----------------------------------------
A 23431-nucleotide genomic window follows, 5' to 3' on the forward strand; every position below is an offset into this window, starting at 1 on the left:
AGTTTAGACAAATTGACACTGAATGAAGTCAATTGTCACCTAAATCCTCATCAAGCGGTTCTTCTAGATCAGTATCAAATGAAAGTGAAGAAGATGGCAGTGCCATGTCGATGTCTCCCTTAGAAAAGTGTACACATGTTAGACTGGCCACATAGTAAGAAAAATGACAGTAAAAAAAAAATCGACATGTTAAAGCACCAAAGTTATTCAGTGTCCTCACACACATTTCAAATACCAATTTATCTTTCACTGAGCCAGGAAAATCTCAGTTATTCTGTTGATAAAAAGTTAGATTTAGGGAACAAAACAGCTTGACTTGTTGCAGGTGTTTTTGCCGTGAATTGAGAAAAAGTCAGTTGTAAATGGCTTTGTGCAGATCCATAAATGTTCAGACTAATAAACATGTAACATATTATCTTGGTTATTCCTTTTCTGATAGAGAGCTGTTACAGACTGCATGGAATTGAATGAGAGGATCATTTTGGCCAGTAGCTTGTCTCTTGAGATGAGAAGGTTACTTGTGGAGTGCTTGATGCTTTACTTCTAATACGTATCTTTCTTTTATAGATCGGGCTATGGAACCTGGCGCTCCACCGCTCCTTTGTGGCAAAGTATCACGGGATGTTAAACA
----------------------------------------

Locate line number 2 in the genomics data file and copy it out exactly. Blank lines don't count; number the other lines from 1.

AGTTTAGACAAATTGACACTGAATGAAGTCAATTGTCACCTAAATCCTCATCAAGCGGTTCTTCTAGATCAGTATCAAATGAAAGTGAAGAAGATGGCAGTGCCATGTCGATGTCTCCCTTAGAAAAGTGTACACATGTTAGACTGGCCACATAGTAAGAAAAATGACAGTAAAAAAAAAATCGACATGTTAAAGCACCAAAGTTATTCAGTGTCCTCACACACATTTCAAATACCAATTTATCTTTCACTGAGCCAGGAAAATCTCAGTTATTCTGTTGATAAAAAGTTAGATTTAGGGAACAAAACAGCTTGACTTGTTGCAGGTGTTTTTGCCGTGAATTGAGAAAAAGTCAGTTGTAAATGGCTTTGTGCAGATCCATAAATGTTCAGACTAATAAACATGTAACATATTATCTTGGTTATTCCTTTTCTGATAGAGAGCTGTTACAGACTGCATGGAATTGAATGAGAGGATCATTTTGGCCAGTAGCTTGTCTCTTGAGATGAGAAGGTTACTTGTGGAGTGCTTGATGCTTTACTTCTAATACGTATCTTTCTTTTATAGATCGGGCTATGGAACCTGGCGCTCCACCGCTCCTTTGTGGCAAAGTATCACGGGATGTTAAACA